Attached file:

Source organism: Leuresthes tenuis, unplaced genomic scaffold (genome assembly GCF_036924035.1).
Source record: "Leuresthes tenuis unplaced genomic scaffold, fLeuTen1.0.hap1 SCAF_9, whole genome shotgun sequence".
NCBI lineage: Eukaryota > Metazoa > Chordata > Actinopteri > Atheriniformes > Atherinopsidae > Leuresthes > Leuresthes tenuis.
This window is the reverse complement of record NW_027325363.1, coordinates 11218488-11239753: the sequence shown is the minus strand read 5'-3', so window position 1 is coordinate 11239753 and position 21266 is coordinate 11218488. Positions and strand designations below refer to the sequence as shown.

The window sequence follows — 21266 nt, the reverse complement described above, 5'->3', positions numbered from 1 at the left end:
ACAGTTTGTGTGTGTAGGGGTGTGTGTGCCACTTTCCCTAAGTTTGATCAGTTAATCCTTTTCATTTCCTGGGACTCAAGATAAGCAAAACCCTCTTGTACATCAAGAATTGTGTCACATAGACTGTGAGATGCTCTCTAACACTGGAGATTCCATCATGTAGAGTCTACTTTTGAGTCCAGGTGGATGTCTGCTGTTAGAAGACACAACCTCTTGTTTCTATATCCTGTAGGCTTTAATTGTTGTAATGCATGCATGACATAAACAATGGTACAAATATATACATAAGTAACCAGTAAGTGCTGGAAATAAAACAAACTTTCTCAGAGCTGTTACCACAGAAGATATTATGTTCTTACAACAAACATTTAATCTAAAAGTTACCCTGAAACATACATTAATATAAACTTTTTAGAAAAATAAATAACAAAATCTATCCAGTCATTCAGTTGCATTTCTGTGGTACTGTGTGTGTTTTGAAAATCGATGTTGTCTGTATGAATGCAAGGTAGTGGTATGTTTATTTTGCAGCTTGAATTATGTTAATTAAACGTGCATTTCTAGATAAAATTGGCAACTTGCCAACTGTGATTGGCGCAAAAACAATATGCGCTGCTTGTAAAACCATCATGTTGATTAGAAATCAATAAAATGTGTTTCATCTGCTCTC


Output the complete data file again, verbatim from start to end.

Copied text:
Source organism: Leuresthes tenuis, unplaced genomic scaffold (genome assembly GCF_036924035.1).
Source record: "Leuresthes tenuis unplaced genomic scaffold, fLeuTen1.0.hap1 SCAF_9, whole genome shotgun sequence".
NCBI lineage: Eukaryota > Metazoa > Chordata > Actinopteri > Atheriniformes > Atherinopsidae > Leuresthes > Leuresthes tenuis.
This window is the reverse complement of record NW_027325363.1, coordinates 11218488-11239753: the sequence shown is the minus strand read 5'-3', so window position 1 is coordinate 11239753 and position 21266 is coordinate 11218488. Positions and strand designations below refer to the sequence as shown.

The window sequence follows — 21266 nt, the reverse complement described above, 5'->3', positions numbered from 1 at the left end:
ACAGTTTGTGTGTGTAGGGGTGTGTGTGCCACTTTCCCTAAGTTTGATCAGTTAATCCTTTTCATTTCCTGGGACTCAAGATAAGCAAAACCCTCTTGTACATCAAGAATTGTGTCACATAGACTGTGAGATGCTCTCTAACACTGGAGATTCCATCATGTAGAGTCTACTTTTGAGTCCAGGTGGATGTCTGCTGTTAGAAGACACAACCTCTTGTTTCTATATCCTGTAGGCTTTAATTGTTGTAATGCATGCATGACATAAACAATGGTACAAATATATACATAAGTAACCAGTAAGTGCTGGAAATAAAACAAACTTTCTCAGAGCTGTTACCACAGAAGATATTATGTTCTTACAACAAACATTTAATCTAAAAGTTACCCTGAAACATACATTAATATAAACTTTTTAGAAAAATAAATAACAAAATCTATCCAGTCATTCAGTTGCATTTCTGTGGTACTGTGTGTGTTTTGAAAATCGATGTTGTCTGTATGAATGCAAGGTAGTGGTATGTTTATTTTGCAGCTTGAATTATGTTAATTAAACGTGCATTTCTAGATAAAATTGGCAACTTGCCAACTGTGATTGGCGCAAAAACAATATGCGCTGCTTGTAAAACCATCATGTTGATTAGAAATCAATAAAATGTGTTTCATCTGCTCTC